(About a 14 minute read)
What is the future of our sexuality?
How, in twenty maybe forty years, will we be expressing ourselves sexually?
Do we have any clues today about what kind of sexuality tomorrow might bring?
And why did my second wife doze off on our wedding night just as I was getting to the climax of my inspiring lecture to her on Socrates’ concept of love? After all, she positively begged me for some “oral sex”! Doesn’t make a lick of sense she fell asleep in the midst of it.
I’ve been wondering about those and other questions this morning but not, as you might suspect, because I’ve been binge viewing Balinese donkey on donkey porn again. What inspires me instead is the emerging consensus in the science of human sexuality. That consensus strikes me as a game-changer.
It’s sometimes said that the early human sexuality studies of Kinsey, Masters and Johnson, paved the road to the Sexual Revolution of the 1960’s and 70’s. It seems to me today’s new, still emerging consensus could be like that — or it could be even more seismic than what we’ve seen before.
What’s at the core of this is women’s sexuality, along with a growing body of research that strongly suggests women’s sexuality isn’t what most of us nearly the world over have been taught it is.
To be sure, nothing is going to happen overnight. For one thing, any really profound cultural changes that result from this new understanding of women’s sexuality are almost certain to take generations to be fully realized. Deep cultural change is seldom quick. Yet, sometimes great storms are proceeded by light rains blown ahead of the main storm, and something like that could happen here too.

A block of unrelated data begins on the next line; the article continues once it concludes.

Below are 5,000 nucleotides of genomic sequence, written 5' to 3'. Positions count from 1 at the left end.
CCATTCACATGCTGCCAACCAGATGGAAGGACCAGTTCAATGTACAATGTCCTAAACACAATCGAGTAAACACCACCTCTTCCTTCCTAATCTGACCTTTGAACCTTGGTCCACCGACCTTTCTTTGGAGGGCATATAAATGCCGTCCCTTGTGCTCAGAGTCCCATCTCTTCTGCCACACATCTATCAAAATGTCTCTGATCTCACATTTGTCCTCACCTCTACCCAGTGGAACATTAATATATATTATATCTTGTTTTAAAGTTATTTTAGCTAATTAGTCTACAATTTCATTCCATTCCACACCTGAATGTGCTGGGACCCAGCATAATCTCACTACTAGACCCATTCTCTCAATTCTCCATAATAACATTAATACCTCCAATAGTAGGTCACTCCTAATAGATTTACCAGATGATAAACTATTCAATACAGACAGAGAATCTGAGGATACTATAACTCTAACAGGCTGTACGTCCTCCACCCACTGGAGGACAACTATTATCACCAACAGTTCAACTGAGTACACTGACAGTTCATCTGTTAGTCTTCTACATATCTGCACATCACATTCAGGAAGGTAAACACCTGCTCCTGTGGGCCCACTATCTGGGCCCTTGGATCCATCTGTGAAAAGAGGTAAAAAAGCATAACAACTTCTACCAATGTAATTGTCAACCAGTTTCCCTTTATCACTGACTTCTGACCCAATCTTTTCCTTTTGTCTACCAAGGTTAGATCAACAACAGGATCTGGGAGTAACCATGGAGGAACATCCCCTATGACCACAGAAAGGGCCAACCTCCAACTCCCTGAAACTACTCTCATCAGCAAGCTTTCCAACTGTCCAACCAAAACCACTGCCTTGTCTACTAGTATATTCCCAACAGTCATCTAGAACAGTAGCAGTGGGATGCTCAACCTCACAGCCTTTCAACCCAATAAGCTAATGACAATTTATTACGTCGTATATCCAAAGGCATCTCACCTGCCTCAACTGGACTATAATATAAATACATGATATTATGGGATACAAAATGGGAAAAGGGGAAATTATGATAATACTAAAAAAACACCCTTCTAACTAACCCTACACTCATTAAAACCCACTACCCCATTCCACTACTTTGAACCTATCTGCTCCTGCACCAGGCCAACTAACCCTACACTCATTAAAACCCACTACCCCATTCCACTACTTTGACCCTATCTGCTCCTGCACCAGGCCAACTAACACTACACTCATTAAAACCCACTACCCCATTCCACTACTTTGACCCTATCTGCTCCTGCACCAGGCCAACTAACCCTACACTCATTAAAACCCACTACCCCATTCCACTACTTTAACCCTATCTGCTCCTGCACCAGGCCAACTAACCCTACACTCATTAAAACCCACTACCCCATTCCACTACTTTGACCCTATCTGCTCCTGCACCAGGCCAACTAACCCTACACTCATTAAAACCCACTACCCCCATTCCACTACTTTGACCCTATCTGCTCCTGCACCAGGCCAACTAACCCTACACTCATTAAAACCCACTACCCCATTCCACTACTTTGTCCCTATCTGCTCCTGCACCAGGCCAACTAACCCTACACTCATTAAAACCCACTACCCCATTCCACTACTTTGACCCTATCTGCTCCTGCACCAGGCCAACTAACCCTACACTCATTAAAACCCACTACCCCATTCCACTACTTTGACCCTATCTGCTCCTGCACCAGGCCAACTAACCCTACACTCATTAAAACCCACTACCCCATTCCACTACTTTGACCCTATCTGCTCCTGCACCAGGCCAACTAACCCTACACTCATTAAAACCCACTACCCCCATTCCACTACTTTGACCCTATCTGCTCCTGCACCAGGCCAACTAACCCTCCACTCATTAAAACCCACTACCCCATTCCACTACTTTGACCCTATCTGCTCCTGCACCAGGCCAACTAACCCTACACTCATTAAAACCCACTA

For another thing, it’s always possible that the emerging consensus will fall apart. The research seems to me solid so far, but as yet, not massive.
Some Old Ideas About Women’s Sexuality
To understand how the new science could transform our cultures, let’s first look at what’s at stake. It seems that across many — but certainly not all — cultures there is a more or less shared set of beliefs about the differences between men and woman’s sexuality. Among these beliefs:
- Women are naturally much less promiscuous than men.
- Women naturally seek and need emotional intimacy and safety before they can become significantly horny.
- Women naturally prefer to be pursued by men, rather than to do the pursuing.
- Women are naturally pickier than men when choosing a sex partner.
- Women are naturally less horny than men.